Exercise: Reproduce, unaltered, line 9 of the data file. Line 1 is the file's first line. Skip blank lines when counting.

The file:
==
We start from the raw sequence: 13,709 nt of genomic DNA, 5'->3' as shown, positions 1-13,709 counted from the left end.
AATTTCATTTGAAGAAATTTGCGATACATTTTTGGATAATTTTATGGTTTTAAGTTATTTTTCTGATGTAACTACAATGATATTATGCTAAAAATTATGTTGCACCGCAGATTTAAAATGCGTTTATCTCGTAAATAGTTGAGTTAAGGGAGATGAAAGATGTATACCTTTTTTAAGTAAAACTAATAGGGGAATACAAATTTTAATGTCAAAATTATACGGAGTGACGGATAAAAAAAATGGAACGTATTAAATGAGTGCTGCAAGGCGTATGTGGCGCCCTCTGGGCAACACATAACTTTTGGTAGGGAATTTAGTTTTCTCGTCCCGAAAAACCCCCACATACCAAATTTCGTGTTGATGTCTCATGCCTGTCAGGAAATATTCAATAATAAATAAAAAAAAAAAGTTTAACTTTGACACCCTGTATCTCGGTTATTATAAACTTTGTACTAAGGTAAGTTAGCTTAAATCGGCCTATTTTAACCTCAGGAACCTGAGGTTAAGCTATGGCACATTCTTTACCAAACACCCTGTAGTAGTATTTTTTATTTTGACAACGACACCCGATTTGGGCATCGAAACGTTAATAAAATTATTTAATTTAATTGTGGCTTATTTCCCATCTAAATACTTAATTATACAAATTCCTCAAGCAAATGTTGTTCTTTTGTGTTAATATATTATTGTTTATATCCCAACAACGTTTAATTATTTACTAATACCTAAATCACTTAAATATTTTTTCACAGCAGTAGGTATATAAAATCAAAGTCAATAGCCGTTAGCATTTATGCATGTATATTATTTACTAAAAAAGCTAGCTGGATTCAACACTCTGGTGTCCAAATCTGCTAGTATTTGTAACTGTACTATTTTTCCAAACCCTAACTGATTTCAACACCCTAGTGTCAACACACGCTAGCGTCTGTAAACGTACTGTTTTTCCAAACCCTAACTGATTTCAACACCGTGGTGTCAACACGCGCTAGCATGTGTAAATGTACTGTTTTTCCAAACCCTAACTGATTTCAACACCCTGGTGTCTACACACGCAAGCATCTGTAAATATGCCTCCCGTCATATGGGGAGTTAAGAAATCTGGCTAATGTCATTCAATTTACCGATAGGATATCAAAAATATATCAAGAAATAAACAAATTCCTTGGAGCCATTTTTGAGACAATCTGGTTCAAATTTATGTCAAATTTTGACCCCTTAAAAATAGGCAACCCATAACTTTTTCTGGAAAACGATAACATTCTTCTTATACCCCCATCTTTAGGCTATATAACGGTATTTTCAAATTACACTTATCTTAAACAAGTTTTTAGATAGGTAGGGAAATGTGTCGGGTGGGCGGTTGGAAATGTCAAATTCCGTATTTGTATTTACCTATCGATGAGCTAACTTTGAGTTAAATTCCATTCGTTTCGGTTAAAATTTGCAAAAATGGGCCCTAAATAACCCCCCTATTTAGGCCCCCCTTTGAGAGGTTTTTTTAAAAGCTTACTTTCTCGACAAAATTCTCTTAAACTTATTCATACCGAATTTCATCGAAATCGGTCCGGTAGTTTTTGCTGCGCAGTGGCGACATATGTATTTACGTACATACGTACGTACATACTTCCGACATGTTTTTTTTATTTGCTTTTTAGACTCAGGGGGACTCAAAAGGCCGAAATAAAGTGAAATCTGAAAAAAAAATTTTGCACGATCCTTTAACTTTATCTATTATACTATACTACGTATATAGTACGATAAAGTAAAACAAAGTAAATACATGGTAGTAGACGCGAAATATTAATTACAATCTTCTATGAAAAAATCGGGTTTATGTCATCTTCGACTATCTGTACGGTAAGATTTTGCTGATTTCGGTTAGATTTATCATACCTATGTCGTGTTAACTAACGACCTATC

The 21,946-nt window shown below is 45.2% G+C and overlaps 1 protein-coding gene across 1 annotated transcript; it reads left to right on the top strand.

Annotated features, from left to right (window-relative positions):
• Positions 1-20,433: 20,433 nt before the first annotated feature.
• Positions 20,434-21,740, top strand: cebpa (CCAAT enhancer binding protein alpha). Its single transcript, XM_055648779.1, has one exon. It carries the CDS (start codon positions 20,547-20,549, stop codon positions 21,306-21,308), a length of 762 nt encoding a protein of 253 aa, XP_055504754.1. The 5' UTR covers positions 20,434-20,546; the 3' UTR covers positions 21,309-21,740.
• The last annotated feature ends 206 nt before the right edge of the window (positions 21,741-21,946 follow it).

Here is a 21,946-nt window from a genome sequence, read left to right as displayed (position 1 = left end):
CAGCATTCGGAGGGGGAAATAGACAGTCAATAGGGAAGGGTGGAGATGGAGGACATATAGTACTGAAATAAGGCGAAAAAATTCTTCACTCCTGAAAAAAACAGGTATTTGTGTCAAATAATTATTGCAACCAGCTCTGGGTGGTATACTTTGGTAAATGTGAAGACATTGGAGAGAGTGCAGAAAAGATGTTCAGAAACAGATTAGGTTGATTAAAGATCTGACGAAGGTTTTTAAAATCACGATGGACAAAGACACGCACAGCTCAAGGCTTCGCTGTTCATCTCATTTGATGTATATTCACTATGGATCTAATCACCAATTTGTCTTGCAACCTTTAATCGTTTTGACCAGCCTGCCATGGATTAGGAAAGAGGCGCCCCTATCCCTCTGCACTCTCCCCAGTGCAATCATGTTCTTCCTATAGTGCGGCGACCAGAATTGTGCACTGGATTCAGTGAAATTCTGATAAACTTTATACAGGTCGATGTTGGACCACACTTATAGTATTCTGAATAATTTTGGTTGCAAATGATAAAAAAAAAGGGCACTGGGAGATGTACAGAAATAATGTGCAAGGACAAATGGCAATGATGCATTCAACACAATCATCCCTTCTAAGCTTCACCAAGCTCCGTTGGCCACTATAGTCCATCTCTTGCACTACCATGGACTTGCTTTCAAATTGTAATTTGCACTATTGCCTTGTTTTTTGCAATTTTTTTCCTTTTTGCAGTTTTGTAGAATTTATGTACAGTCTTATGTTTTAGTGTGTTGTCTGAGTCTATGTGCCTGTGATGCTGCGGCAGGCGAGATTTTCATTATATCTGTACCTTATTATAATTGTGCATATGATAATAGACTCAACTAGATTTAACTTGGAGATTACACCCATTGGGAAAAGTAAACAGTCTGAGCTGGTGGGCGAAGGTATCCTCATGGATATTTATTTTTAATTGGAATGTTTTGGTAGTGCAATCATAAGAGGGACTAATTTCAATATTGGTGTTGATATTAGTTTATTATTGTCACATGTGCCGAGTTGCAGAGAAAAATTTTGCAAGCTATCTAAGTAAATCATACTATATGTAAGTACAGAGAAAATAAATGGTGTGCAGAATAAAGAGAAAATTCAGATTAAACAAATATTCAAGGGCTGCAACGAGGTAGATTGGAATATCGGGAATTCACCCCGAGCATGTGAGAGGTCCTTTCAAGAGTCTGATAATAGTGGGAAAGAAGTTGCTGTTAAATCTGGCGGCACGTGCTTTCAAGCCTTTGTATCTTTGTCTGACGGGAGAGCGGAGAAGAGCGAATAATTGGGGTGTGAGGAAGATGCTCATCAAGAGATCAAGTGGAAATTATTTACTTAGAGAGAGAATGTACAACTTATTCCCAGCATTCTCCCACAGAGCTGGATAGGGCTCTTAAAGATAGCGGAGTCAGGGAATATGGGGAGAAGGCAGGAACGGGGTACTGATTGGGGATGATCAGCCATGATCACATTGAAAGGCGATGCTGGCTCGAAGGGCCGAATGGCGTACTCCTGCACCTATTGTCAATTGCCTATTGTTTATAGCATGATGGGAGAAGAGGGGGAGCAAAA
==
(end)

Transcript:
CAGCATTCGGAGGGGGAAATAGACAGTCAATAGGGAAGGGTGGAGATGGAGGACATATAGTACTGAAATAAGGCGAAAAAATTCTTCACTCCTGAAAAAAACAGGTATTTGTGTCAAATAATTATTGCAACCAGCTCTGGGTGGTATACTTTGGTAAATGTGAAGACATTGGAGAGAGTGCAGAAAAGATGTTCAGAAACAGATTAGGTTGATTAAAGATCTGACGAAGGTTTTTAAAATCACGATGGACAAAGACACGCACAGCTCAAGGCTTCGCTGTTCATCTCATTTGATGTATATTCACTATGGATCTAATCACCAATTTGTCTTGCAACCTTTAATCGTTTTGACCAGCCTGCCATGGATTAGGAAAGAGGCGCCCCTATCCCTCTGCACTCTCCCCAGTGCAATCATGTTCTTCCTATAGTGCGGCGACCAGAATTGTGCACTGGATTCAGTGAAATTCTGATAAACTTTATACAGGTCGATGTTGGACCACACTTATAGTATTCTGAATAATTTTGGTTGCAAATGATAAAAAAAAAGGGCACTGGGAGATGTACAGAAATAATGTGCAAGGACAAATGGCAATGATGCATTCAACACAATCATCCCTTCTAAGCTTCACCAAGCTCCGTTGGCCACTATAGTCCATCTCTTGCACTACCATGGACTTGCTTTCAAATTGTAATTTGCACTATTGCCTTGTTTTTTGCAATTTTTTTCCTTTTTGCAGTTTTGTAGAATTTATGTACAGTCTTATGTTTTAGTGTGTTGTCTGAGTCTATGTGCCTGTGATGCTGCGGCAGGCGAGATTTTCATTATATCTGTACCTTATTATAATTGTGCATATGATAATAGACTCAACTAGATTTAACTTGGAGATTACACCCATTGGGAAAAGTAAACAGTCTGAGCTGGTGGGCGAAGGTATCCTCATGGATATTTATTTTTAATTGGAATGTTTTGGTAGTGCAATCATAAGAGGGACTAATTTCAATATTGGTGTTGATATTAGTTTATTATTGTCACATGTGCCGAGTTGCAGAGAAAAATTTTGCAAGCTATCTAAGTAAATCATACTATATGTAAGTACAGAGAAAATAAATGGTGTGCAGAATAAAGAGAAAATTCAGATTAAACAAATATTCAAGGGCTGCAACGAGGTAGATTGGAATATCGGGAATTCACCCCGAGCATGTGAGAGGTCCTTTCAAGAGTCTGATAATAGTGGGAAAGAAGTTGCTGTTAAATCTGGCGGCACGTGCTTTCAAGCCTTTGTATCTTTGTCTGACGGGAGAGCGGAGAAGAGCGAATAATTGGGGTGTGAGGAAGATGCTCATCAAGAGATCAAGTGGAAATTATTTACTTAGAGAGAGAATGTACAACTTATTCCCAGCATTCTCCCACAGAGCTGGATAGGGCTCTTAAAGATAGCGGAGTCAGGGAATATGGGGAGAAGGCAGGAACGGGGTACTGATTGGGGATGATCAGCCATGATCACATTGAAAGGCGATGCTGGCTCGAAGGGCCGAATGGCGTACTCCTGCACCTATTGTCAATTGCCTATTGTTTATAGCATGATGGGAGAAGAGGGGGAGCAAAA